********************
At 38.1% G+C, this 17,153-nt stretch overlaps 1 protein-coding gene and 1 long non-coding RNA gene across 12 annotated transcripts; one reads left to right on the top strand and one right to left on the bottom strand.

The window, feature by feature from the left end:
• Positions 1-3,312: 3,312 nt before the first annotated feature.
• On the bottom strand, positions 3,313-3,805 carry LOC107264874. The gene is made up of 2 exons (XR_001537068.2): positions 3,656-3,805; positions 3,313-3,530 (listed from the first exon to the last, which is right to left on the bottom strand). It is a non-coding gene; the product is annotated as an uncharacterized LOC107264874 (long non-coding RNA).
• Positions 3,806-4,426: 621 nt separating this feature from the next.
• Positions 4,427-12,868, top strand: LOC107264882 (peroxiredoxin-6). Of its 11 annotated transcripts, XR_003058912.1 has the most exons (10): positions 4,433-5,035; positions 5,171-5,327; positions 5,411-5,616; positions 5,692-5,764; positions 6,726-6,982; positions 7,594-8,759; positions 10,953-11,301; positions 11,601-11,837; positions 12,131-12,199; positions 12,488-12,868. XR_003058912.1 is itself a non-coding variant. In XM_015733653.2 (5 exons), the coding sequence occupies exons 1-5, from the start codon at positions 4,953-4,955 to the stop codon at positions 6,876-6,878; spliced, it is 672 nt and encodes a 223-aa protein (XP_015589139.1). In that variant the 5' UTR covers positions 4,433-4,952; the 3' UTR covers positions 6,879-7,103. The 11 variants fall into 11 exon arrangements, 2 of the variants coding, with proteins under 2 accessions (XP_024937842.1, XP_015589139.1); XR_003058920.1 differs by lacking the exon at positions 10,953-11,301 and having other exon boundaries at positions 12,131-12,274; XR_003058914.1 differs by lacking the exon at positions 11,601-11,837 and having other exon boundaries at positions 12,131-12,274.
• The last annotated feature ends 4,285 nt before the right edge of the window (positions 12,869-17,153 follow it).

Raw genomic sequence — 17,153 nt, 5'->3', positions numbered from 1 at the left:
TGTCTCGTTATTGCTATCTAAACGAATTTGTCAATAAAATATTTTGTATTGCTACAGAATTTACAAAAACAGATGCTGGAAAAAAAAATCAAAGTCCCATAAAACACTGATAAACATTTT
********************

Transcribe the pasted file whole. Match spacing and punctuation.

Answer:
At 38.1% G+C, this 17,153-nt stretch overlaps 1 protein-coding gene and 1 long non-coding RNA gene across 12 annotated transcripts; one reads left to right on the top strand and one right to left on the bottom strand.

The window, feature by feature from the left end:
• Positions 1-3,312: 3,312 nt before the first annotated feature.
• On the bottom strand, positions 3,313-3,805 carry LOC107264874. The gene is made up of 2 exons (XR_001537068.2): positions 3,656-3,805; positions 3,313-3,530 (listed from the first exon to the last, which is right to left on the bottom strand). It is a non-coding gene; the product is annotated as an uncharacterized LOC107264874 (long non-coding RNA).
• Positions 3,806-4,426: 621 nt separating this feature from the next.
• Positions 4,427-12,868, top strand: LOC107264882 (peroxiredoxin-6). Of its 11 annotated transcripts, XR_003058912.1 has the most exons (10): positions 4,433-5,035; positions 5,171-5,327; positions 5,411-5,616; positions 5,692-5,764; positions 6,726-6,982; positions 7,594-8,759; positions 10,953-11,301; positions 11,601-11,837; positions 12,131-12,199; positions 12,488-12,868. XR_003058912.1 is itself a non-coding variant. In XM_015733653.2 (5 exons), the coding sequence occupies exons 1-5, from the start codon at positions 4,953-4,955 to the stop codon at positions 6,876-6,878; spliced, it is 672 nt and encodes a 223-aa protein (XP_015589139.1). In that variant the 5' UTR covers positions 4,433-4,952; the 3' UTR covers positions 6,879-7,103. The 11 variants fall into 11 exon arrangements, 2 of the variants coding, with proteins under 2 accessions (XP_024937842.1, XP_015589139.1); XR_003058920.1 differs by lacking the exon at positions 10,953-11,301 and having other exon boundaries at positions 12,131-12,274; XR_003058914.1 differs by lacking the exon at positions 11,601-11,837 and having other exon boundaries at positions 12,131-12,274.
• The last annotated feature ends 4,285 nt before the right edge of the window (positions 12,869-17,153 follow it).

Raw genomic sequence — 17,153 nt, 5'->3', positions numbered from 1 at the left:
TGTCTCGTTATTGCTATCTAAACGAATTTGTCAATAAAATATTTTGTATTGCTACAGAATTTACAAAAACAGATGCTGGAAAAAAAAATCAAAGTCCCATAAAACACTGATAAACATTTT